April 21, 1926
The Duchess of York, wife of King George V's second son, gave birth to a daughter this morning at the Yorks' home, 17 Bruton Street.
Great Britain's newest princess "held a truly royal reception," according to the New York Times, "though she herself, save for a few privileged visitors, was not on show."
King George V and Queen Mary were among the first visitors, having "arrived by motor car from Windsor to greet their first granddaughter." Princess Mary, Viscountess Lascelles, who is the mother of two sons, was also one of the first to see the princess, who is third in line to the throne, and the "fourth Lady of the Land."
The Prince of Wales, who is in Biarritz, has sent a telegram of congratulations. He was delighted by the news about the Duchess of York, "for whom the Prince's favorite name is 'Queen Elizabeth.'"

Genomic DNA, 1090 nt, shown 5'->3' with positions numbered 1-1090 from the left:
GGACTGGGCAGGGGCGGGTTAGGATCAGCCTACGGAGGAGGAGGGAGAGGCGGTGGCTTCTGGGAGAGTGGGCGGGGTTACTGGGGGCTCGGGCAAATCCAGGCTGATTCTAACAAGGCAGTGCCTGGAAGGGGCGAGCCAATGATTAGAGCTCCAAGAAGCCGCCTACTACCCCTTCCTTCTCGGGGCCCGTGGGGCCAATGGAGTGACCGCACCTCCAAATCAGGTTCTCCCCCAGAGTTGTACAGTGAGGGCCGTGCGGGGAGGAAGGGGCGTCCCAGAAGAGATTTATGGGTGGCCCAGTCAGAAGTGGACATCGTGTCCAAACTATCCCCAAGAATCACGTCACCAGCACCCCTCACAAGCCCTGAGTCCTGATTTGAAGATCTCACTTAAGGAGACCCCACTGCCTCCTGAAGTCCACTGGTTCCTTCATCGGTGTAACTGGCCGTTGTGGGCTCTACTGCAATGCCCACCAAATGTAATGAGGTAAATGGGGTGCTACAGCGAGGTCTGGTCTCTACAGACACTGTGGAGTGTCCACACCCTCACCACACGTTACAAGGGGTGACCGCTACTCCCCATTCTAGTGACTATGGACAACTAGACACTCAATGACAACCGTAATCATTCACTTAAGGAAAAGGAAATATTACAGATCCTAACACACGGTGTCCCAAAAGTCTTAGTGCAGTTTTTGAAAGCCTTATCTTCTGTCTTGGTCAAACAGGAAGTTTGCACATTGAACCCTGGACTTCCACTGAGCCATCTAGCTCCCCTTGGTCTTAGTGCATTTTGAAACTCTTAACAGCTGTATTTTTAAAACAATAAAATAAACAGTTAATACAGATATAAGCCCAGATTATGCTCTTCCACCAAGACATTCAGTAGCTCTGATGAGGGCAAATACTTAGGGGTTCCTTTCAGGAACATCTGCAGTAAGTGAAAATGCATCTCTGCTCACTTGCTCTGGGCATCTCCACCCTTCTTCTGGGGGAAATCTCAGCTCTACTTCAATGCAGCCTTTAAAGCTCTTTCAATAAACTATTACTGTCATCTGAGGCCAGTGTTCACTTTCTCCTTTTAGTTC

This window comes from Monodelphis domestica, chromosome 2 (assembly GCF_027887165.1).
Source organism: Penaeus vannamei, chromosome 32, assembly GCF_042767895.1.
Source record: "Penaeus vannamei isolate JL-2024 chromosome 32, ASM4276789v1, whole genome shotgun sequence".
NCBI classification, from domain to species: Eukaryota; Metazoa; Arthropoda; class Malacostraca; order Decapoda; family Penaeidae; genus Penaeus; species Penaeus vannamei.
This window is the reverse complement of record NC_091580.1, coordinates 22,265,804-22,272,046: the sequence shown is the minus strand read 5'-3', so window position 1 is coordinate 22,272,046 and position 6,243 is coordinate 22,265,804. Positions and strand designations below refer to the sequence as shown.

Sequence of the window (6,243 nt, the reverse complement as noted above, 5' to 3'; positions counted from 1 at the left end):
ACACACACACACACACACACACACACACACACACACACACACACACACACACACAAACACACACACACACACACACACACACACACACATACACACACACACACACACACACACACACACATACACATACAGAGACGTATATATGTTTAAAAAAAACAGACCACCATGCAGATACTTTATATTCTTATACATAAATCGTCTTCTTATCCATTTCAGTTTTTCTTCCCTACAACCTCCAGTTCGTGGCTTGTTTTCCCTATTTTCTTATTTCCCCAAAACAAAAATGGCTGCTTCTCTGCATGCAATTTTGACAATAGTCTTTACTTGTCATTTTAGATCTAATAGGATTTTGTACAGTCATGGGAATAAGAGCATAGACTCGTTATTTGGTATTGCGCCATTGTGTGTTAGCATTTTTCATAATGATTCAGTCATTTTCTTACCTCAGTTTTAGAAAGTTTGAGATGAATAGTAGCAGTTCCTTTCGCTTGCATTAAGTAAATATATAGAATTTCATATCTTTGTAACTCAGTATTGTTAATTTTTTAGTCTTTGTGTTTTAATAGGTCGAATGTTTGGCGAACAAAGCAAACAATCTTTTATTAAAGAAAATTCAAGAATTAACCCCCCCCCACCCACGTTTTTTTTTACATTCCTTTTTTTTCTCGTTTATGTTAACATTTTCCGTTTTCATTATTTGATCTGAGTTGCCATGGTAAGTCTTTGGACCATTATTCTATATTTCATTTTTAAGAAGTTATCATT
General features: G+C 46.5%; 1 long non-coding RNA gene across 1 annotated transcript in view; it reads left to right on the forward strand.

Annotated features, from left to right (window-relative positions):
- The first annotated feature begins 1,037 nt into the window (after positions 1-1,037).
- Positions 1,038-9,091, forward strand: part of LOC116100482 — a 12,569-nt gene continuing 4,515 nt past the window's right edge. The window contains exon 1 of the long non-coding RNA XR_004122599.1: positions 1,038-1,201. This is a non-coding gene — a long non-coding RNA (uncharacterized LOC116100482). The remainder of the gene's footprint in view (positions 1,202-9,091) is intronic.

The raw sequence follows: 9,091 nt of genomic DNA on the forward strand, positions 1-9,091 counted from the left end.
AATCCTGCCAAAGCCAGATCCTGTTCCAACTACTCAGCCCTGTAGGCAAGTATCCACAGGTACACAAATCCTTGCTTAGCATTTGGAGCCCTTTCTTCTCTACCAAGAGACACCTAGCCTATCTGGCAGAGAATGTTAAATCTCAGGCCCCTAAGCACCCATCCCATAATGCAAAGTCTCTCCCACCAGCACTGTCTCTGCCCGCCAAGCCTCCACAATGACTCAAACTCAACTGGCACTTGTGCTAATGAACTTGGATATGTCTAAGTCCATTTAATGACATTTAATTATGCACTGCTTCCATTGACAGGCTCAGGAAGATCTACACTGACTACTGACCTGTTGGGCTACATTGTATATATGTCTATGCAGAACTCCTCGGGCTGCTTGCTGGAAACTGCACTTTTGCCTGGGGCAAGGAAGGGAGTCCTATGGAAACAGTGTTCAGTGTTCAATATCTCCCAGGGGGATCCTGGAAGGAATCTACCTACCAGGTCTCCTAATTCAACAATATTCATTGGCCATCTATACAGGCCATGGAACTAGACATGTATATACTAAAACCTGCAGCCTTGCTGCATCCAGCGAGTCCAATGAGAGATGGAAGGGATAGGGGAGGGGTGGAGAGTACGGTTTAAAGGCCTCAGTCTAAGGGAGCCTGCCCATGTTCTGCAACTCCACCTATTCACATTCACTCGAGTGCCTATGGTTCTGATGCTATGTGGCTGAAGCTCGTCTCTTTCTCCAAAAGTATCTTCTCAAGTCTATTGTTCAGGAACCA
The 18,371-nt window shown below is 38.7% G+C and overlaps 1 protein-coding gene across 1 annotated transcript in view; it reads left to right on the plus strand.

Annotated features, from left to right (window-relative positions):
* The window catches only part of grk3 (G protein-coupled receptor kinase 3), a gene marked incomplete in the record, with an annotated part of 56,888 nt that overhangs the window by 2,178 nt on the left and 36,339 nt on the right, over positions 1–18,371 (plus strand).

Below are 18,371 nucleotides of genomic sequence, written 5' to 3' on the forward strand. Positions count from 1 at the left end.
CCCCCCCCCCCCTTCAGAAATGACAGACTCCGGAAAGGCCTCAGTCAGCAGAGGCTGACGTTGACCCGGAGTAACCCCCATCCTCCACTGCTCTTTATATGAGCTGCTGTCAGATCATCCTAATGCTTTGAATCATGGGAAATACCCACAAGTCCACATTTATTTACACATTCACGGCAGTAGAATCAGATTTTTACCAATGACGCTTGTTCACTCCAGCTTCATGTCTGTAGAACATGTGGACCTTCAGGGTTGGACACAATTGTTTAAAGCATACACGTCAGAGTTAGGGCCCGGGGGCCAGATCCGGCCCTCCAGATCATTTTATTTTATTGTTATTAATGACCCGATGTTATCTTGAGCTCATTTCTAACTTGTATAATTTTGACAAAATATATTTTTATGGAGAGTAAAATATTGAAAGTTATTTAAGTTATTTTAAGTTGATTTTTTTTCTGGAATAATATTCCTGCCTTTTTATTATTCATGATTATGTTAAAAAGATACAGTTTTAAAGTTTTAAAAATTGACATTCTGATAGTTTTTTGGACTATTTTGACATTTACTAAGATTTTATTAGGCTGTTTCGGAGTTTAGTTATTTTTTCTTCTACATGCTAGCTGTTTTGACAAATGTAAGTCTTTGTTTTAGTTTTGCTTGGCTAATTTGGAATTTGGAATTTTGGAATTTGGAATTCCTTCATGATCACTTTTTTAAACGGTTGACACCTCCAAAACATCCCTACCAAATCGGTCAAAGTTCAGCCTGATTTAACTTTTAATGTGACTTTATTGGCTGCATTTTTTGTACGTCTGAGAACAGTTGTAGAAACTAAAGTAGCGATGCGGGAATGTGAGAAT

Queen Maud of Norway, who is visiting London, also "had a glimpse of the little one this afternoon."
The Duke of York's face "was wreathed in smiles like any proud father as he look out out from on the windows" of his London home. Crowds have been gathering all day long "opposite the mansion."
The princess is the only child "yet born to a son of the reigning king." It is expected that she probably will be named "Mary Victoria Elizabeth," after the late queen, the present queen, and the Duchess of York. She will be a royal highness and take precedence after Queen Mary, Princess Mary and the Duchess of York.
She is also a "possible, though improbable, successor to the throne of England." This would require that the King, the Prince of Wales and her own father predecease her "without other issue and that she herself should have no brothers." Should these "contingencies occur," the princess "would take precedence over Prince Henry and Prince George, the king's younger sons.